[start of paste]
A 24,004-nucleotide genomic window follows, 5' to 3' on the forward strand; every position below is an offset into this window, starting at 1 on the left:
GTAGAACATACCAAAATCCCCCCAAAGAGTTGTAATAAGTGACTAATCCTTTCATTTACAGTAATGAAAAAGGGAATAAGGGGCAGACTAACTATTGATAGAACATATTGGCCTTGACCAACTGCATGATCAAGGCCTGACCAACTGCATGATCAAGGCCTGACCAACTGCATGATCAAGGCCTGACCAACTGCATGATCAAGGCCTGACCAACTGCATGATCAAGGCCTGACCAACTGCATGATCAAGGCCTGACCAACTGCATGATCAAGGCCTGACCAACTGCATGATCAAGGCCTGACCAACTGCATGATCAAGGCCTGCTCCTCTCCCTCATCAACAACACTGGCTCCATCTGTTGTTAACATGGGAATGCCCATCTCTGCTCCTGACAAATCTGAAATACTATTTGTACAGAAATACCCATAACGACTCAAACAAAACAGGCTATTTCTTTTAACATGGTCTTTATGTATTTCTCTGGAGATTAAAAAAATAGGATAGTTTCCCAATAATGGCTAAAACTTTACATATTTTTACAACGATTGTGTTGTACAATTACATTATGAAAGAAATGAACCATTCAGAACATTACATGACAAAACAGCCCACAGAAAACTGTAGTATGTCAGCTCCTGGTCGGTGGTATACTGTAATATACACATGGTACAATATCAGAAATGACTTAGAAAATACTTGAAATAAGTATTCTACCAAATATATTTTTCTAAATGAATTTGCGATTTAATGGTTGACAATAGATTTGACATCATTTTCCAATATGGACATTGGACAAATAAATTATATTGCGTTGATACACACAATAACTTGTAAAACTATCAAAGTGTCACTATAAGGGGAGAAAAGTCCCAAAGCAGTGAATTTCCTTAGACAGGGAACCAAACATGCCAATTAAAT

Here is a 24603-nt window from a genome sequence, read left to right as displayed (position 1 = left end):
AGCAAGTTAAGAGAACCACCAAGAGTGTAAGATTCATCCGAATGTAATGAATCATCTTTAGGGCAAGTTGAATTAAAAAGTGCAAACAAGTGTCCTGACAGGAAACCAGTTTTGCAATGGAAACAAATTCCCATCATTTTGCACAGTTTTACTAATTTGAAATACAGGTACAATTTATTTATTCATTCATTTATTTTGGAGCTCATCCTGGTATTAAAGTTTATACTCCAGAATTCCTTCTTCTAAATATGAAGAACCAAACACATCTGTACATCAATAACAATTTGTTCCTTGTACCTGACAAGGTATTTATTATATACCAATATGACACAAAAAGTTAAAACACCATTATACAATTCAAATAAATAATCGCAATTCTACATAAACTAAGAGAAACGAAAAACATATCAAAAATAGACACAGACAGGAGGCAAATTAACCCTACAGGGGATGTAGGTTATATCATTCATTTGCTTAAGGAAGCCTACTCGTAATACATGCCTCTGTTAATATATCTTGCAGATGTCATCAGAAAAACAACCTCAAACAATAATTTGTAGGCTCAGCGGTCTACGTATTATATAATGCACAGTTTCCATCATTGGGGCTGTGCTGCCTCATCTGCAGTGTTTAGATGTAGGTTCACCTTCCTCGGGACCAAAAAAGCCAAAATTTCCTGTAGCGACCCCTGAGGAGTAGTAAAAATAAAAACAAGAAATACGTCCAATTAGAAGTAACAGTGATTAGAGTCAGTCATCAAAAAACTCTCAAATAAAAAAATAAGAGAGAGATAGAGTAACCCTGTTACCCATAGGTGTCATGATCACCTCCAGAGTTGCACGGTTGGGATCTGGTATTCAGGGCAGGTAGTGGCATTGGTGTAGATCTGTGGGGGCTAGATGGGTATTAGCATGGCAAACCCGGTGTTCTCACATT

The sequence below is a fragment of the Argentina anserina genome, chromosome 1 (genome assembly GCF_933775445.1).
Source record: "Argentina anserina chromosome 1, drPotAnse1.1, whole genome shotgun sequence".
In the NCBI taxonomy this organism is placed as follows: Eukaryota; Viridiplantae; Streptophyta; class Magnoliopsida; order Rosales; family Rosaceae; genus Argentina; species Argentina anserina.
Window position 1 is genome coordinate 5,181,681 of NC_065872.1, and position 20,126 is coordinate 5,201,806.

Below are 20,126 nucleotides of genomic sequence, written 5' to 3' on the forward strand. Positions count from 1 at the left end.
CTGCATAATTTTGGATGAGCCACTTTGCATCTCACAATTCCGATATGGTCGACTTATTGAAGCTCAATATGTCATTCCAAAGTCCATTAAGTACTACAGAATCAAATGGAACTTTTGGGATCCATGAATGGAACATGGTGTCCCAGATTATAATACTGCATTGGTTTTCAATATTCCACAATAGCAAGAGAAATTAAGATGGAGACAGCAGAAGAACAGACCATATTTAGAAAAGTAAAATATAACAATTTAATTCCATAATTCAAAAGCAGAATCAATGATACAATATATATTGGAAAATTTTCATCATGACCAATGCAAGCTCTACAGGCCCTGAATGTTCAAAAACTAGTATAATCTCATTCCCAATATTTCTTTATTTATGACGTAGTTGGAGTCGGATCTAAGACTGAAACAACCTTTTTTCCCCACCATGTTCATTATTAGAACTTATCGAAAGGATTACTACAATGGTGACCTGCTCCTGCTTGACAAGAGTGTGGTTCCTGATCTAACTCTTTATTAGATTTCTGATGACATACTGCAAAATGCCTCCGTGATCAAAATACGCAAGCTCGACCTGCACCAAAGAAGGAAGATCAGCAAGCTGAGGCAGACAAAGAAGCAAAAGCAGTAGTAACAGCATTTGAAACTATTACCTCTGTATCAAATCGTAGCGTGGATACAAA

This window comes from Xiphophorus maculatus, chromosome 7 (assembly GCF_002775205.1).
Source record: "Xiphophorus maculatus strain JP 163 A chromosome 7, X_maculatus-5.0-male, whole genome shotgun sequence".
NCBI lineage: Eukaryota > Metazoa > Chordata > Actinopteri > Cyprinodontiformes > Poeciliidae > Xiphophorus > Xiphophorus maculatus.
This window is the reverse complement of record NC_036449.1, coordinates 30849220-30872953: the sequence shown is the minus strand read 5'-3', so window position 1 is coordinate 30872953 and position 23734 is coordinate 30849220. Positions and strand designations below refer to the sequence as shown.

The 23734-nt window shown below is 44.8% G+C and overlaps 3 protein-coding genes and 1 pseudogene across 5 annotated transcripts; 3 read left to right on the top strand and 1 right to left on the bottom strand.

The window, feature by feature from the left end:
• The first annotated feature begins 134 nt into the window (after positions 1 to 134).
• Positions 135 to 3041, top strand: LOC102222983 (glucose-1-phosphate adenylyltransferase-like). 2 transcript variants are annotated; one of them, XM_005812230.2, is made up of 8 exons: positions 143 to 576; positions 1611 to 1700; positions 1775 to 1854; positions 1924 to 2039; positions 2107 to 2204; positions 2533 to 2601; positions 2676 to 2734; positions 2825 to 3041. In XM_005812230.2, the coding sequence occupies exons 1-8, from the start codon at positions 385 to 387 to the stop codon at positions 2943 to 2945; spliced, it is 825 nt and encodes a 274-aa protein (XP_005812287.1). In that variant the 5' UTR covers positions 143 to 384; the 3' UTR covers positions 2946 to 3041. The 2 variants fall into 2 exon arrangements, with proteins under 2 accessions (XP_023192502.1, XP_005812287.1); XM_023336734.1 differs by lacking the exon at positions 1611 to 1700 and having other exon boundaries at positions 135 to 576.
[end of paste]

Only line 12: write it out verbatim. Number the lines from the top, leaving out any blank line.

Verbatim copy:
Source record: "Xiphophorus maculatus strain JP 163 A chromosome 7, X_maculatus-5.0-male, whole genome shotgun sequence".